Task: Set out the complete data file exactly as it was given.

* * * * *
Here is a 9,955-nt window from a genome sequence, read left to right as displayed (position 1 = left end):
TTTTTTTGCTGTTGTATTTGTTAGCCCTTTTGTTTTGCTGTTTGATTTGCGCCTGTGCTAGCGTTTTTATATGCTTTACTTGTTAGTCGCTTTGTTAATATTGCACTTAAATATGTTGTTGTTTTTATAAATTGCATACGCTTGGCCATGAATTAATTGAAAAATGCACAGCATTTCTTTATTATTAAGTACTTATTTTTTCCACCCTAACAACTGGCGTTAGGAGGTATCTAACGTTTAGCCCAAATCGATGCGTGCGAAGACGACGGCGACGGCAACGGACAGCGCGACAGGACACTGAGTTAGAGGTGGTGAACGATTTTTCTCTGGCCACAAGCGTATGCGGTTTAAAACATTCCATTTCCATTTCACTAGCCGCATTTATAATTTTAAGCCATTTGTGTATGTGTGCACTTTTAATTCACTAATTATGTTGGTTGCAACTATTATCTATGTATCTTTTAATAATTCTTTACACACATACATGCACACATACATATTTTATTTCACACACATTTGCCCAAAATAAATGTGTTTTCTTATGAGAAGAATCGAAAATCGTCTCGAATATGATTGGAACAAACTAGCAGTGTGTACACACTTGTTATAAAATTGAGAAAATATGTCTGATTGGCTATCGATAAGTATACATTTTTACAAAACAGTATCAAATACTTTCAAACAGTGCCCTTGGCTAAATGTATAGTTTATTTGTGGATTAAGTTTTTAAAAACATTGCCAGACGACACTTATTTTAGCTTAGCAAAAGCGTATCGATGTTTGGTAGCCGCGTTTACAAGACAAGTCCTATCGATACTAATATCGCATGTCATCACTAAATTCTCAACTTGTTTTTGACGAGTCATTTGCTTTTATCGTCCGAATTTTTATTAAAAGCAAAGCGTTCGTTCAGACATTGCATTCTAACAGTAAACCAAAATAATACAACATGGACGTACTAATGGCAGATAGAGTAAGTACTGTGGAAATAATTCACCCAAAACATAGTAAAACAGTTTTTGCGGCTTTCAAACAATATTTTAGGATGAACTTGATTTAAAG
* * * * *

Here is a 9,955-nt window from a genome sequence, read left to right as displayed (position 1 = left end):
TTTTTTTGCTGTTGTATTTGTTAGCCCTTTTGTTTTGCTGTTTGATTTGCGCCTGTGCTAGCGTTTTTATATGCTTTACTTGTTAGTCGCTTTGTTAATATTGCACTTAAATATGTTGTTGTTTTTATAAATTGCATACGCTTGGCCATGAATTAATTGAAAAATGCACAGCATTTCTTTATTATTAAGTACTTATTTTTTCCACCCTAACAACTGGCGTTAGGAGGTATCTAACGTTTAGCCCAAATCGATGCGTGCGAAGACGACGGCGACGGCAACGGACAGCGCGACAGGACACTGAGTTAGAGGTGGTGAACGATTTTTCTCTGGCCACAAGCGTATGCGGTTTAAAACATTCCATTTCCATTTCACTAGCCGCATTTATAATTTTAAGCCATTTGTGTATGTGTGCACTTTTAATTCACTAATTATGTTGGTTGCAACTATTATCTATGTATCTTTTAATAATTCTTTACACACATACATGCACACATACATATTTTATTTCACACACATTTGCCCAAAATAAATGTGTTTTCTTATGAGAAGAATCGAAAATCGTCTCGAATATGATTGGAACAAACTAGCAGTGTGTACACACTTGTTATAAAATTGAGAAAATATGTCTGATTGGCTATCGATAAGTATACATTTTTACAAAACAGTATCAAATACTTTCAAACAGTGCCCTTGGCTAAATGTATAGTTTATTTGTGGATTAAGTTTTTAAAAACATTGCCAGACGACACTTATTTTAGCTTAGCAAAAGCGTATCGATGTTTGGTAGCCGCGTTTACAAGACAAGTCCTATCGATACTAATATCGCATGTCATCACTAAATTCTCAACTTGTTTTTGACGAGTCATTTGCTTTTATCGTCCGAATTTTTATTAAAAGCAAAGCGTTCGTTCAGACATTGCATTCTAACAGTAAACCAAAATAATACAACATGGACGTACTAATGGCAGATAGAGTAAGTACTGTGGAAATAATTCACCCAAAACATAGTAAAACAGTTTTTGCGGCTTTCAAACAATATTTTAGGATGAACTTGATTTAAAG